Nickerson’s research focuses on leadership issues around why firms choose different organizational structures and the performance implications of these choices; with a special emphasis on knowledge, innovation, and problem formulation and solving. Through executive education and consulting activities, Jackson has engaged and impacted numerous organizations for industries including architecture and art, chemicals, education, finance, health care, and pharmaceuticals. Nickerson is also Brookings Non-resident Senior Scholar in Government Studies and associate dean and director of the Brookings Executive Education Program.
When 800,000 government employees eventually return to work after a shutdown that started Dec. 22, expect them to work less efficiently — or, at minimum, feel less engaged and far less respected, says an expert in government leadership and organizational strategy at Olin Business School.
In the Brookings Executive Education program, the Olin Business School partners with the Brookings Institution in Washington, D.C., to provide our public leaders with new or enhanced capabilities to lead their agencies.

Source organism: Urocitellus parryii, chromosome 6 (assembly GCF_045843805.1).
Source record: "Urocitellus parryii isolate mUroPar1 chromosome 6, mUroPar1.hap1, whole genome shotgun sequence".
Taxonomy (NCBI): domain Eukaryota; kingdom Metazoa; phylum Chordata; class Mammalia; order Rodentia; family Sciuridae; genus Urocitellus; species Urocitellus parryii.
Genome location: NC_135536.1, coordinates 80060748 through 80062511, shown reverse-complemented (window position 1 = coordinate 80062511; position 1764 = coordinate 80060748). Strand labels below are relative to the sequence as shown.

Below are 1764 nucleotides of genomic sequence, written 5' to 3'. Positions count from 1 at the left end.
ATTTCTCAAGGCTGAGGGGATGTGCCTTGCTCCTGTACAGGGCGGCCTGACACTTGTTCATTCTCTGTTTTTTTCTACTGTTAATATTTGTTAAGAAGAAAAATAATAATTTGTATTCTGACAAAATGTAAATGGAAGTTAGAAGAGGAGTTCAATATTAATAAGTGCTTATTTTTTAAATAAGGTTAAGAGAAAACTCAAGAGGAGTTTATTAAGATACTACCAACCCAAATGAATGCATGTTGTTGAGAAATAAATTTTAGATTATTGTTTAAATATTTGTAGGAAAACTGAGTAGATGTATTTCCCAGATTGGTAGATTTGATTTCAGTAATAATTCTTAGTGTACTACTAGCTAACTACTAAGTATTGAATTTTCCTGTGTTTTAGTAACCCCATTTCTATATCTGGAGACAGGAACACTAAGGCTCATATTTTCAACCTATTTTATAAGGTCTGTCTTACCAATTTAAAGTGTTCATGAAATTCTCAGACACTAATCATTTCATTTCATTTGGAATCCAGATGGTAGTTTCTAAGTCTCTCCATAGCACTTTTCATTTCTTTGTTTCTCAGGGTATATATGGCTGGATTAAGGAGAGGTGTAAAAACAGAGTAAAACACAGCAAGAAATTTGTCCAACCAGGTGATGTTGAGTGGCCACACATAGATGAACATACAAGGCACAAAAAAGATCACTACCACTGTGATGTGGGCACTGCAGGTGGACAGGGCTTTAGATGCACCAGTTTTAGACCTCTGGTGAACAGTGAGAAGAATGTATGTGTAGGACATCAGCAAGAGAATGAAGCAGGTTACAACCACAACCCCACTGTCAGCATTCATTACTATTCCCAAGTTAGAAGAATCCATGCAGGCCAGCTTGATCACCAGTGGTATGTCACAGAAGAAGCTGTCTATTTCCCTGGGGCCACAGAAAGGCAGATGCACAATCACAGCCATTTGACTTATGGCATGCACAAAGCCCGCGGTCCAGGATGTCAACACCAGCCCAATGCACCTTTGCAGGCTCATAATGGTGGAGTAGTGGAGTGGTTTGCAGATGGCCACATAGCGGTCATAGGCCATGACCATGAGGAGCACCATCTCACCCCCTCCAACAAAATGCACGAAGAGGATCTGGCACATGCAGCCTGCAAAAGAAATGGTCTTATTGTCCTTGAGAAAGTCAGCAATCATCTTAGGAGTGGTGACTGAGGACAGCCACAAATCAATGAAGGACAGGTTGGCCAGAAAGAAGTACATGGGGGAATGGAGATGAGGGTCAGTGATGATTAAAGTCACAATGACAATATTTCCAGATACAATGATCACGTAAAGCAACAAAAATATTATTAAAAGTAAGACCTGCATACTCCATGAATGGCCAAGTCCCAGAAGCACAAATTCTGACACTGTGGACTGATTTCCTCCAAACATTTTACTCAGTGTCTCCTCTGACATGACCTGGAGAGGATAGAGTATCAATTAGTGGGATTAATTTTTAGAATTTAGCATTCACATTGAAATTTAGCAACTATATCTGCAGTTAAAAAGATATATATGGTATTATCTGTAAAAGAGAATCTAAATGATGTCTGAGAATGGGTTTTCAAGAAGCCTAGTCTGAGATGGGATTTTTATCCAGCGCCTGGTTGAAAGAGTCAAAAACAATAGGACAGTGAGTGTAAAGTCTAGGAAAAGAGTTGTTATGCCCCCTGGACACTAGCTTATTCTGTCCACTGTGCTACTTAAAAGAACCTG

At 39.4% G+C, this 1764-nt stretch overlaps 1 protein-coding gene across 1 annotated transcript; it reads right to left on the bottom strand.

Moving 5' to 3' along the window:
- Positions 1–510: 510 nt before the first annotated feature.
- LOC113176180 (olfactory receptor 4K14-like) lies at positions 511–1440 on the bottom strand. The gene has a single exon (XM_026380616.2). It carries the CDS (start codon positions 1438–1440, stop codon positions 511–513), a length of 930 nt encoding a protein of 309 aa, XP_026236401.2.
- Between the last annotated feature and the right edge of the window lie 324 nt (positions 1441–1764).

In his new book, “Leading Change from the Middle,” Jackson Nickerson, PhD, the Frahm Family Professor of Organization & Strategy in Olin Business School at Washington University in St. Louis, offers a practical and novel approach for building extraordinary capability without the traditional use of authority.
The American public looks to the federal government to successfully respond to and solve our “wicked”
problems. A new book co-edited by Jackson Nickerson, PhD, professor of strategy at Olin Business School, suggests government leaders must be better collaborators. The book is Tackling Wicked Government Problems: A Practical Guide for Developing Enterprise Leaders.
As the financial crisis in America persists,
government positions are being cut, causing motivation
to spiral downward. How can
worker motivation in government positions not hit bottom? Jackson
Nickerson, PhD, the Frahm Family Professor of Organization and Strategy
at Washington University’s Olin Business School, suggests employee motivation comes from three different sources: economic, social
and emotional and ideological.